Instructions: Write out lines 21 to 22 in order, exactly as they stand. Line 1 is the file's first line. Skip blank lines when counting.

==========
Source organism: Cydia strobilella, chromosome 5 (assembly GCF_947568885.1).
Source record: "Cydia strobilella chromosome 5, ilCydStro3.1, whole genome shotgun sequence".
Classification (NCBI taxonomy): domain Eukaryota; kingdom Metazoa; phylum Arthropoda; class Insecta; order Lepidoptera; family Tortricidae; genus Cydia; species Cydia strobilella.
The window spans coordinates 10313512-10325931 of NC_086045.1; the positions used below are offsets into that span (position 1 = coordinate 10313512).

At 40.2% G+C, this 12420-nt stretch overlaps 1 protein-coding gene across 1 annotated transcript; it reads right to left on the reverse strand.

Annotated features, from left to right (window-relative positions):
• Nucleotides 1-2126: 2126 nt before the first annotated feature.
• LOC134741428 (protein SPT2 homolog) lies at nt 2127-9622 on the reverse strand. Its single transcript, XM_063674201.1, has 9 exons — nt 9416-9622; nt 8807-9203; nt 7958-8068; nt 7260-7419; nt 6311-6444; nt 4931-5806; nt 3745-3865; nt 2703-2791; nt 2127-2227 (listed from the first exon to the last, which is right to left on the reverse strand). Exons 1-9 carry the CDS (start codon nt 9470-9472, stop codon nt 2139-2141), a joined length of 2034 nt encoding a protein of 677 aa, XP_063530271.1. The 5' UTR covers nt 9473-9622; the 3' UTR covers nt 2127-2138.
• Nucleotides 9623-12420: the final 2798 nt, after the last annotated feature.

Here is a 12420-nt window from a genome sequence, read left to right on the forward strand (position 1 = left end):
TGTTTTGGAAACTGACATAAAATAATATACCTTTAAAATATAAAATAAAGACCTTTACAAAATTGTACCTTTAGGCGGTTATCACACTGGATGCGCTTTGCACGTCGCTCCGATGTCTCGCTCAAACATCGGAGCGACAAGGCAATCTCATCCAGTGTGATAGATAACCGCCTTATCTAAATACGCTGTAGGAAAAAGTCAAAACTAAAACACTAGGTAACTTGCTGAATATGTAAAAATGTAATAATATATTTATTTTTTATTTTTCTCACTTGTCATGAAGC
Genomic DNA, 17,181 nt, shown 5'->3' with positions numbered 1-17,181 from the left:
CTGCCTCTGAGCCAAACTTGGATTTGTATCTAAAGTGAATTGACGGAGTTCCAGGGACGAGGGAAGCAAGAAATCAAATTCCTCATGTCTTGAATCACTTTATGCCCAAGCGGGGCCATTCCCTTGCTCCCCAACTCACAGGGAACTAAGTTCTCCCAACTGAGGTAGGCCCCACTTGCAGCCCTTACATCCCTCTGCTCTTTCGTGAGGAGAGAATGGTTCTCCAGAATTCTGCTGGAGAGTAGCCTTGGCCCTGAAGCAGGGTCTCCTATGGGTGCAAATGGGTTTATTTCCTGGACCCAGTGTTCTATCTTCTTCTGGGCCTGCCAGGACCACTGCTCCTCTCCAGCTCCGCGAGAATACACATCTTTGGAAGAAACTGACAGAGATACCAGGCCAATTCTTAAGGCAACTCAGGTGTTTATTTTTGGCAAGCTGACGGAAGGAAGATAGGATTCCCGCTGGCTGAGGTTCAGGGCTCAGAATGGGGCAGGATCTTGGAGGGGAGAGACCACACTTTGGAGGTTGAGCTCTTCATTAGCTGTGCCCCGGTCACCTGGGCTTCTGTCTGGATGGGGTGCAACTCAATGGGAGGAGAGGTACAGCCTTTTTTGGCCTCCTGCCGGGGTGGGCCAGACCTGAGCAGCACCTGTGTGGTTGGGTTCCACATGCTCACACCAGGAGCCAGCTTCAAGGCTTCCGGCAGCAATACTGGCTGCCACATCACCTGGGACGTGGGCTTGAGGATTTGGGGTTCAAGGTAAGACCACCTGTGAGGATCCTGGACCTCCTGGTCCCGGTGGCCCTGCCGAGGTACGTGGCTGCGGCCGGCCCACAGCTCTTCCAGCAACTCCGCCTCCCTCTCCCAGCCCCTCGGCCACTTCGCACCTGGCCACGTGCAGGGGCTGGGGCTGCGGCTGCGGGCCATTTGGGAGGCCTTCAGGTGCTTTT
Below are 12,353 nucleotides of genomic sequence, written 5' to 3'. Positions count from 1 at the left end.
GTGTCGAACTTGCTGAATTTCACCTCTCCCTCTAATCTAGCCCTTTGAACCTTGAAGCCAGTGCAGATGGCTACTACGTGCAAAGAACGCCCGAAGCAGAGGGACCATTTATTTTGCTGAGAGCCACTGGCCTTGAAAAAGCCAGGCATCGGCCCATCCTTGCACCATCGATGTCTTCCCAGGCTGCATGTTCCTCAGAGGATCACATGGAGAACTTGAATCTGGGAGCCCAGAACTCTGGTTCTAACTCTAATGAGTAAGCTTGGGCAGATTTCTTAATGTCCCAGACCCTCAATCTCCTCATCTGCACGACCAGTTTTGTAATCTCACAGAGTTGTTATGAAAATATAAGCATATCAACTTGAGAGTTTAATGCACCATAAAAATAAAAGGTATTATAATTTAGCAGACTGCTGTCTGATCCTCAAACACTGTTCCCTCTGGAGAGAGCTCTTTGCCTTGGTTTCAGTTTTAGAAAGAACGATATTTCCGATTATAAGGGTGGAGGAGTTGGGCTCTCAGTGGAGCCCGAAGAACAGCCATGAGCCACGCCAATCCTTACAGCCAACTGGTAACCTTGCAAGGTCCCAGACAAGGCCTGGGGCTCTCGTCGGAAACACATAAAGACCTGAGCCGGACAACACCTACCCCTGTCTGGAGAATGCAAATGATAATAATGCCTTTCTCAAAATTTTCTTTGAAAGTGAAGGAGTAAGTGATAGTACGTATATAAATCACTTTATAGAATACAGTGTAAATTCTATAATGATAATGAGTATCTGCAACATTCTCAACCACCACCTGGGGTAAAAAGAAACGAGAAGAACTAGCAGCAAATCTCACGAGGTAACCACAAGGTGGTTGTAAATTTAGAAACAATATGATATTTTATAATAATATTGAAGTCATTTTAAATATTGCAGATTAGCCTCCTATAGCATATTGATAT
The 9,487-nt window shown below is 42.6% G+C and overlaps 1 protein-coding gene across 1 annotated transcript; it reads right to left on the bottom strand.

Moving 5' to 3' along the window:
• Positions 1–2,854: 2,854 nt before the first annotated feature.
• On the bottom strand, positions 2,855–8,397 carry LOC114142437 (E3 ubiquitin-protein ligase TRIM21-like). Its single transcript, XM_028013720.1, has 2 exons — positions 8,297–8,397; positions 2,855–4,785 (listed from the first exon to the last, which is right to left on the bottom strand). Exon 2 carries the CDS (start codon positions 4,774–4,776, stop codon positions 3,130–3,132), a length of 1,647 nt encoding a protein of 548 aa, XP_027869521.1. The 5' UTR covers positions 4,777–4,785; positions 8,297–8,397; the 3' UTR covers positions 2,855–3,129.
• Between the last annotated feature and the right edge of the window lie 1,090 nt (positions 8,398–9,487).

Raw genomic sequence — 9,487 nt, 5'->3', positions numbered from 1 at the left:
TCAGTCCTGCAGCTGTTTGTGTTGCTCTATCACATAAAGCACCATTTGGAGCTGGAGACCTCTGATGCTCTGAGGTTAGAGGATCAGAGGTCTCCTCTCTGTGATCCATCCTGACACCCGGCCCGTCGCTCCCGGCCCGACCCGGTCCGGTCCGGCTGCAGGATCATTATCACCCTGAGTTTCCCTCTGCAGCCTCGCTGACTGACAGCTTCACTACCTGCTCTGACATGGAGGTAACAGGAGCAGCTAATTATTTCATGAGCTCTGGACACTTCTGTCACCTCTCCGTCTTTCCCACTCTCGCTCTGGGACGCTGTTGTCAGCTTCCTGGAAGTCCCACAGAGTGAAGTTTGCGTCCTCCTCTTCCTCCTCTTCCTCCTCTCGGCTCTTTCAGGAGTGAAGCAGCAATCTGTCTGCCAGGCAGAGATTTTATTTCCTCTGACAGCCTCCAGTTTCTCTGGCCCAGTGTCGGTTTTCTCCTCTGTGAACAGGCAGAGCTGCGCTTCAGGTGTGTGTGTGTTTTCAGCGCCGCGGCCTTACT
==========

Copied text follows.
Raw genomic sequence — 9,487 nt, 5'->3', positions numbered from 1 at the left:
TCAGTCCTGCAGCTGTTTGTGTTGCTCTATCACATAAAGCACCATTTGGAGCTGGAGACCTCTGATGCTCTGAGGTTAGAGGATCAGAGGTCTCCTCTCTGTGATCCATCCTGACACCCGGCCCGTCGCTCCCGGCCCGACCCGGTCCGGTCCGGCTGCAGGATCATTATCACCCTGAGTTTCCCTCTGCAGCCTCGCTGACTGACAGCTTCACTACCTGCTCTGACATGGAGGTAACAGGAGCAGCTAATTATTTCATGAGCTCTGGACACTTCTGTCACCTCTCCGTCTTTCCCACTCTCGCTCTGGGACGCTGTTGTCAGCTTCCTGGAAGTCCCACAGAGTGAAGTTTGCGTCCTCCTCTTCCTCCTCTTCCTCCTCTCGGCTCTTTCAGGAGTGAAGCAGCAATCTGTCTGCCAGGCAGAGATTTTATTTCCTCTGACAGCCTCCAGTTTCTCTGGCCCAGTGTCGGTTTTCTCCTCTGTGAACAGGCAGAGCTGCGCTTCAGGTGTGTGTGTGTTTTCAGCGCCGCGGCCTTACT